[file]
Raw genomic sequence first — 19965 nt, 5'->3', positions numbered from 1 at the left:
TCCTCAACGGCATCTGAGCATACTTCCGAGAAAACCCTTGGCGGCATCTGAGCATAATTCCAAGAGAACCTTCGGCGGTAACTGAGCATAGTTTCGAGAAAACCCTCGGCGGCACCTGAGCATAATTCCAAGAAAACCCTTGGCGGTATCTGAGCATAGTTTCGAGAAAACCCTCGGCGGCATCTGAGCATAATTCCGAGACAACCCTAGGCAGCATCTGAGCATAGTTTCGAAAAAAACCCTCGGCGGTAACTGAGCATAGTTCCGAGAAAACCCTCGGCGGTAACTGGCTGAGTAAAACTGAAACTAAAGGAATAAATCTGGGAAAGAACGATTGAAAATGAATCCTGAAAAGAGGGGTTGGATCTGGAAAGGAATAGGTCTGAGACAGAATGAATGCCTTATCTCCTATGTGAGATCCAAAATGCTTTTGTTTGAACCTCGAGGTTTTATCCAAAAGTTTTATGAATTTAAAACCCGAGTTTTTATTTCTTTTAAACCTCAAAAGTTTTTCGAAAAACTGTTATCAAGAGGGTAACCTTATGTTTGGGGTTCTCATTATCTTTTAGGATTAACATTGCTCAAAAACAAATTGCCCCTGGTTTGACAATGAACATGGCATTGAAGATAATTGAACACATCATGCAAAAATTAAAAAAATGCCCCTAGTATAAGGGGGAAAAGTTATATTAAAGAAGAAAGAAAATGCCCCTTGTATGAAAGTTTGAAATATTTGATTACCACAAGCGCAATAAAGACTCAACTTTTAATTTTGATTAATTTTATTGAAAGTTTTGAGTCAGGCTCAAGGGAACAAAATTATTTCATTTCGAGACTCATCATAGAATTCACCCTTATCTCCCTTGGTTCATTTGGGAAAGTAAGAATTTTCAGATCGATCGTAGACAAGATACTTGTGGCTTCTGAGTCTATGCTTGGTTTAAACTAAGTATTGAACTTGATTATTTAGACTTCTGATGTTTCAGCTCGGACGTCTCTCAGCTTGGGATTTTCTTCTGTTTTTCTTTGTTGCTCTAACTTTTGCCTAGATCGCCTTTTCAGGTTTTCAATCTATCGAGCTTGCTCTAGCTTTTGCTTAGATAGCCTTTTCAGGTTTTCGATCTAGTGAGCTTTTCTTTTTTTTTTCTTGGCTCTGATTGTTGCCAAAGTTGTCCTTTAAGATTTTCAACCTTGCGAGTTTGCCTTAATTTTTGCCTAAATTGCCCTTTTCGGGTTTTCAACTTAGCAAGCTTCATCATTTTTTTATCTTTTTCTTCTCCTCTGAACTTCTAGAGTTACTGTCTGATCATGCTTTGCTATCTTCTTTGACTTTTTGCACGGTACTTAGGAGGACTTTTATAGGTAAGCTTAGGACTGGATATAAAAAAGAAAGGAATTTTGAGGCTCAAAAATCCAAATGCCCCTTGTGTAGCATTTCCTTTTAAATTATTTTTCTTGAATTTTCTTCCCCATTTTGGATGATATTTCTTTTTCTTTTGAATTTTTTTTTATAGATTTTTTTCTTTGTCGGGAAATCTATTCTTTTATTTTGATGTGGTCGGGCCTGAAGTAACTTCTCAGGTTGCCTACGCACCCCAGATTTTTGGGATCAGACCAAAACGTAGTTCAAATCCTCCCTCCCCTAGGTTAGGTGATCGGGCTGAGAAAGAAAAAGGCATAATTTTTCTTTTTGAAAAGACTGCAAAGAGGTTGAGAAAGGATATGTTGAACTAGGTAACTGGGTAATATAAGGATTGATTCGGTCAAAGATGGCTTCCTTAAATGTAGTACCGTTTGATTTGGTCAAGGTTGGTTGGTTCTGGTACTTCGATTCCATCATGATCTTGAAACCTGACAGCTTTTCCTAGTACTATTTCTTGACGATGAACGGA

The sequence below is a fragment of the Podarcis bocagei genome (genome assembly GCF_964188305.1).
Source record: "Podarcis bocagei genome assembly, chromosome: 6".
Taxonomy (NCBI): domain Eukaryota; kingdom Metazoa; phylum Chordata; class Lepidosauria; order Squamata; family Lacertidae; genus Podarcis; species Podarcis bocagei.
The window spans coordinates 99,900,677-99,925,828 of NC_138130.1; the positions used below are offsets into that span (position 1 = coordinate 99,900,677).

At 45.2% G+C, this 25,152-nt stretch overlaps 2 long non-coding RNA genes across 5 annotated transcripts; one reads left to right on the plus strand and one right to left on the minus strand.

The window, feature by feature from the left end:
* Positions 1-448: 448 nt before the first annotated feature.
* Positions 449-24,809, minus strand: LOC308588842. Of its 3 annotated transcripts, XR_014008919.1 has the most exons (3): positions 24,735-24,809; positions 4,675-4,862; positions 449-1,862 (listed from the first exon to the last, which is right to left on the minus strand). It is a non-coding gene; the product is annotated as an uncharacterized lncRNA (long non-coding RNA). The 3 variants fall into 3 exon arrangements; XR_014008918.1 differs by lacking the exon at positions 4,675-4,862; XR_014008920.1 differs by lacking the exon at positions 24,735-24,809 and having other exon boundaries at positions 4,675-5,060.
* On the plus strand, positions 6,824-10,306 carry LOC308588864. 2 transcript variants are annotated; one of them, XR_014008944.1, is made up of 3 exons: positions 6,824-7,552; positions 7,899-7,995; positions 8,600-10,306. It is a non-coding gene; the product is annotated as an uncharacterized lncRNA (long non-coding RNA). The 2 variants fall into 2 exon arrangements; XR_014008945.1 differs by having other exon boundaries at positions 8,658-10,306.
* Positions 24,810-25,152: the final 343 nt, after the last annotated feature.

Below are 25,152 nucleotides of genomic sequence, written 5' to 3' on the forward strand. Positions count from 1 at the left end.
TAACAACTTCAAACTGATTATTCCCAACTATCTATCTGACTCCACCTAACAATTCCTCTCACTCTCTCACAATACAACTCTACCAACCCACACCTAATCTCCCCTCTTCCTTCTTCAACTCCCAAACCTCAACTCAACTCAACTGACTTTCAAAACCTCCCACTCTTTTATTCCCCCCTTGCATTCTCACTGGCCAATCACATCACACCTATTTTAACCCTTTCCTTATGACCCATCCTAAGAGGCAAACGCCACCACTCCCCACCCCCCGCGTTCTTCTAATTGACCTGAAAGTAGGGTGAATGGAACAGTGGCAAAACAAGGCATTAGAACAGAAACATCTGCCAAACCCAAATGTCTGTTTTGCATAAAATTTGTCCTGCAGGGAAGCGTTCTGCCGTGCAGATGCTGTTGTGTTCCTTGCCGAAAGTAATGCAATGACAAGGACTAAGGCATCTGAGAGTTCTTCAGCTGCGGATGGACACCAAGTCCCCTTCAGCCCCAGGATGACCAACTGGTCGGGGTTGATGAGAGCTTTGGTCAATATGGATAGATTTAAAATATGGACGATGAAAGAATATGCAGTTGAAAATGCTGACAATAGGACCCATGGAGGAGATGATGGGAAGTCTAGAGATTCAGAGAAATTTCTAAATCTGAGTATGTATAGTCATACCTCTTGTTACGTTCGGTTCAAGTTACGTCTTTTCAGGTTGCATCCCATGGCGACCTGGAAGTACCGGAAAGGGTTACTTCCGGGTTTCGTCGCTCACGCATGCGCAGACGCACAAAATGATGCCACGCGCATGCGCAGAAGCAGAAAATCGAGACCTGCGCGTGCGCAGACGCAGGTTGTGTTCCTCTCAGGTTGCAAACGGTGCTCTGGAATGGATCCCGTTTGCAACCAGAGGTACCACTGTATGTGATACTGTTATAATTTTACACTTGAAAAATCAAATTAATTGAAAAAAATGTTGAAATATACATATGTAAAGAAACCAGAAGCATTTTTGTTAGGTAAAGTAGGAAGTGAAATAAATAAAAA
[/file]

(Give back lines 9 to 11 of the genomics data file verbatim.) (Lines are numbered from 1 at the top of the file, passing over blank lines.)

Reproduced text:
* Positions 1-448: 448 nt before the first annotated feature.
* Positions 449-24,809, minus strand: LOC308588842. Of its 3 annotated transcripts, XR_014008919.1 has the most exons (3): positions 24,735-24,809; positions 4,675-4,862; positions 449-1,862 (listed from the first exon to the last, which is right to left on the minus strand). It is a non-coding gene; the product is annotated as an uncharacterized lncRNA (long non-coding RNA). The 3 variants fall into 3 exon arrangements; XR_014008918.1 differs by lacking the exon at positions 4,675-4,862; XR_014008920.1 differs by lacking the exon at positions 24,735-24,809 and having other exon boundaries at positions 4,675-5,060.
* On the plus strand, positions 6,824-10,306 carry LOC308588864. 2 transcript variants are annotated; one of them, XR_014008944.1, is made up of 3 exons: positions 6,824-7,552; positions 7,899-7,995; positions 8,600-10,306. It is a non-coding gene; the product is annotated as an uncharacterized lncRNA (long non-coding RNA). The 2 variants fall into 2 exon arrangements; XR_014008945.1 differs by having other exon boundaries at positions 8,658-10,306.